Thanks


Tuesday, May 29, 2012 - 8:41:23 PM - ricardo Read The Tip

SELECT  *
FROM OPENROWSET
(    BULK 'pathfile',
    SINGLE_CLOB    
) AS A


Monday, June 25, 2012 - 8:41:43 AM - Heba Read The Tip

Thanks this post is so helpful to me

u said 

If there is a need to bulk insert large text files or binary objects into SQL Server 2005 or 2008 look at using OPENROWSET

i searched a lot on how to read large files but i didn't found any helpful issue.

please could u help me?



Friday, July 20, 2012 - 8:55:16 AM - Ramakrishna Kappagantula Read The Tip

Is there any limitation on the number of columns that can handle using OPENROWSET? If so, could you please let us know the maximum number of columns that can be handled. For example, I have a .CSV file which contains data (i.e., questionaire) with 3500 columns in it. Just wondering whether it can support that many columns. If so, I just want to do an unpivot all the questions. Please suggest?


Thursday, October 11, 2012 - 8:17:20 AM - SPRAO Read The Tip

Hi

I have an Classoc ASP application which uploads one file at a time to a column on the SQL Server table. 

I am using the following command and it is working fine.

Server.CreateObject("ADODB.Stream")

INSERT INTO MY_TABLE (FILE_NAME, REPORT_FILE) VALUES(?, ?)

ADODB.Command object is to build the query.

ADODB.Stream object is used to read the file from the hard disk and assign to the parameter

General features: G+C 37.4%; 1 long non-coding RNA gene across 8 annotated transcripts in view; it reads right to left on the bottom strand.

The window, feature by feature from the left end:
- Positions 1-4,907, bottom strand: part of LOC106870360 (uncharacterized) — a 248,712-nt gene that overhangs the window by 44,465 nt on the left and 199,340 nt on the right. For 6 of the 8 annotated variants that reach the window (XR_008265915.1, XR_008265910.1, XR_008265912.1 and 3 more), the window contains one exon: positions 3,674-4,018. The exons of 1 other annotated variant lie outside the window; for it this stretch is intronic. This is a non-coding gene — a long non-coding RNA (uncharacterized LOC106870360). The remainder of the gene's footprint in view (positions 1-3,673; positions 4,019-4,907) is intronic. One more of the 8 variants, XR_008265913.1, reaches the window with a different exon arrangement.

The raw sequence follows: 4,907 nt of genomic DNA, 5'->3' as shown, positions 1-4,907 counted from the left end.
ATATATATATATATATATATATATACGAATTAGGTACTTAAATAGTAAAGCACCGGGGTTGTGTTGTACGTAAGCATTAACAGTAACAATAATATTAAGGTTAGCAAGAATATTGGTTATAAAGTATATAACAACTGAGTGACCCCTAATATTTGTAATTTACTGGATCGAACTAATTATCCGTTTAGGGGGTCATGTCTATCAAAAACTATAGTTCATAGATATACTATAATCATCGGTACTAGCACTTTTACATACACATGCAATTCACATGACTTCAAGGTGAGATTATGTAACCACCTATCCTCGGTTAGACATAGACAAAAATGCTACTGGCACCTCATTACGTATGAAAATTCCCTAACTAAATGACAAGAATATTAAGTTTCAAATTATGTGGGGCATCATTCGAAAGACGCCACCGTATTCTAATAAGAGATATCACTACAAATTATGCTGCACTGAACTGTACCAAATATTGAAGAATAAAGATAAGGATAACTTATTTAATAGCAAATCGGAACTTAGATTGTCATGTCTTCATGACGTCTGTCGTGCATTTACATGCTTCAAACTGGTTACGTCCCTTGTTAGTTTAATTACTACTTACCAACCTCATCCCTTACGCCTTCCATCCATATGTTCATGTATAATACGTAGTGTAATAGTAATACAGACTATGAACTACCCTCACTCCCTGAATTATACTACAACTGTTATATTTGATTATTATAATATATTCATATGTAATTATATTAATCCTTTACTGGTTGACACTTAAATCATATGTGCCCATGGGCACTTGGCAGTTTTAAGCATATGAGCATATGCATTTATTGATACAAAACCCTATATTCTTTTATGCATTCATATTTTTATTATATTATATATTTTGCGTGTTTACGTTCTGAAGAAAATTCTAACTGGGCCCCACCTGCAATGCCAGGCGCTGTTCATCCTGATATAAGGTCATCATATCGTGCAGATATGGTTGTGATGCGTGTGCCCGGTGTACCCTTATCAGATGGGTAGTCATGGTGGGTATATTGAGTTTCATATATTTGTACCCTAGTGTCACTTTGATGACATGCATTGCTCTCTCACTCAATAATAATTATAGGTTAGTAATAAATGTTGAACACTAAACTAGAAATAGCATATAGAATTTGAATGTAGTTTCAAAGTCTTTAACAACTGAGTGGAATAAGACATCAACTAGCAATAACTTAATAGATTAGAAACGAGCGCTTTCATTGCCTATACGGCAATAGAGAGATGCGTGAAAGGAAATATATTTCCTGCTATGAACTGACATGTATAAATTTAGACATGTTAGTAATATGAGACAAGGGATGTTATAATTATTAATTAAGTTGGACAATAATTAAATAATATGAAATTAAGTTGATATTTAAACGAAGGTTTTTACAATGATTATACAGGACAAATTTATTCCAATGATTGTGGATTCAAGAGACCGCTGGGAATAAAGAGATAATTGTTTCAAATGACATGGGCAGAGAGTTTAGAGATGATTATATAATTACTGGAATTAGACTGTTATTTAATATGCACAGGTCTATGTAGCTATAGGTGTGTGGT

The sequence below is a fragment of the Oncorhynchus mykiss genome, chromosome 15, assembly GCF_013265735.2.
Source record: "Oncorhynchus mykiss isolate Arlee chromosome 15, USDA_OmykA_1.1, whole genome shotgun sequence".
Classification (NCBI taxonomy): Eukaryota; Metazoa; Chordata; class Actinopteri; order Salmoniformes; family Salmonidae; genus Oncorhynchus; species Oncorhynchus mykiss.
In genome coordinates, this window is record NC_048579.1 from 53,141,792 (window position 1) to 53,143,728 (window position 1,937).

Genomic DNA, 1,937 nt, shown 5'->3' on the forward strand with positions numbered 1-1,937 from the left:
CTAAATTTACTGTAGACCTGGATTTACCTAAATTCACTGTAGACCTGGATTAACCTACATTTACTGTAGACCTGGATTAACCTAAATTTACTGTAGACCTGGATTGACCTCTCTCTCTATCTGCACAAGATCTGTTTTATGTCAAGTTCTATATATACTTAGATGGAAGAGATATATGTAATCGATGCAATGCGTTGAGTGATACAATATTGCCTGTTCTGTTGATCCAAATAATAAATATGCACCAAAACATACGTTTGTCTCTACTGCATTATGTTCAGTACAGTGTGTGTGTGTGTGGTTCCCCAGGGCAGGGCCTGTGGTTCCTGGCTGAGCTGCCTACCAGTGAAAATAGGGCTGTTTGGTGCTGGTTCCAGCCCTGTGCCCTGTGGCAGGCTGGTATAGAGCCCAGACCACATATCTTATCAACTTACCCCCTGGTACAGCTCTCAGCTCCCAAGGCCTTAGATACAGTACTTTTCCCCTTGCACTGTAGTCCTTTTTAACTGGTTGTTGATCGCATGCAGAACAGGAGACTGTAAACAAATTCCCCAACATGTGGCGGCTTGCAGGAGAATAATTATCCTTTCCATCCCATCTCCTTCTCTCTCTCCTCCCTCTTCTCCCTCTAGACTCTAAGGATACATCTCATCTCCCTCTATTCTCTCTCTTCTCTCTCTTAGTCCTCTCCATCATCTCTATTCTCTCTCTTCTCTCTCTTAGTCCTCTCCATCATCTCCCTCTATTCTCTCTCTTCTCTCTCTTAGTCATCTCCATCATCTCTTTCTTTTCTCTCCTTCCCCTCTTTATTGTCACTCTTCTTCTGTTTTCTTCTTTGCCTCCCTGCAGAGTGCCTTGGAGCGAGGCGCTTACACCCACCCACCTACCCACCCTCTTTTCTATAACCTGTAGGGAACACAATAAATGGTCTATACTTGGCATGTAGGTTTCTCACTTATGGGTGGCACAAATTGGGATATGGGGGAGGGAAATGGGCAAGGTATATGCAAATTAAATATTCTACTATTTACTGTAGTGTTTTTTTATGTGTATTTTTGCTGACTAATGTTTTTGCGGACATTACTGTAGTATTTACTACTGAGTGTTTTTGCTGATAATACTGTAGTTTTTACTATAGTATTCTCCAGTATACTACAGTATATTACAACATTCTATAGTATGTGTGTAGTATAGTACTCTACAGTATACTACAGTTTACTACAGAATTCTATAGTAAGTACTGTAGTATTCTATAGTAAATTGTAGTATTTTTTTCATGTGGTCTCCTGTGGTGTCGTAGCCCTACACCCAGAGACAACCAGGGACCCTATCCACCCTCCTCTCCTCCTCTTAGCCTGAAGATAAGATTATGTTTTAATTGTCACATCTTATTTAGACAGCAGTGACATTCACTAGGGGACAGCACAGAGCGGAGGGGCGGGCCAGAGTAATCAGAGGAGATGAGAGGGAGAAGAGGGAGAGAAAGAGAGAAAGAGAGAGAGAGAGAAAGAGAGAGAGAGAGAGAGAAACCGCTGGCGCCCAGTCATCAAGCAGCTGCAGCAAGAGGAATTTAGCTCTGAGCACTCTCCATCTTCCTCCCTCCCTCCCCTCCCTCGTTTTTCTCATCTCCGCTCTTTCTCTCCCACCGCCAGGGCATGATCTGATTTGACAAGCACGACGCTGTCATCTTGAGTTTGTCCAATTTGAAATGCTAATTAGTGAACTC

StatementADO.Parameters(1) = ReportFile.Read

The code is working fine. I have to load only one file when user interacts with the application.

Do I still need to use OPENROWSET ?

 

Thursday, March 28, 2013 - 4:38:07 PM - Suman Read The Tip

 

Thanks this post is so helpful to me


Friday, June 07, 2013 - 11:23:24 AM - VincentVega Read The Tip

Hi! And Thanks alot for this article!

But now i have another Problem. I have Files with Tables like csv, xls and till now i use this to select the content (txt example):

SELECT * FROM OPENROWSET('MSDASQL','Driver={Microsoft Text Driver (*.txt; *.csv)};DEFAULTDIR=E:\;Extensions=CSV;','SELECT * FROM c:\_test.txt')

Is it possible to do something like that directly with a blob field (filestream), or do i have to get the guid and type of the filestream i want to select and built a statement like that (txt example):

SELECT * FROM OPENROWSET('MSDASQL','Driver={Microsoft Text Driver (*.txt; *.csv)};DEFAULTDIR=E:\;Extensions=CSV;','SELECT * FROM c:\myfilestreams\0000001d-00000143-0002')

Unfortunely that doesn't work, too ;(  -- I think because security issues?!

Any help welcome.


Wednesday, December 11, 2013 - 5:14:56 AM - sonali Read The Tip

Hi

    Thanks for the article

I need to read content of large files up to 50 mb and these are ai files or can be of nay other type , when using openrowset , it reads the file but truncates it in middle

Is there any way to read the file fully and then insert it into database , I have both varchar(max) and varbinary(max) columns in my table

Thanks a lot in advance

sonali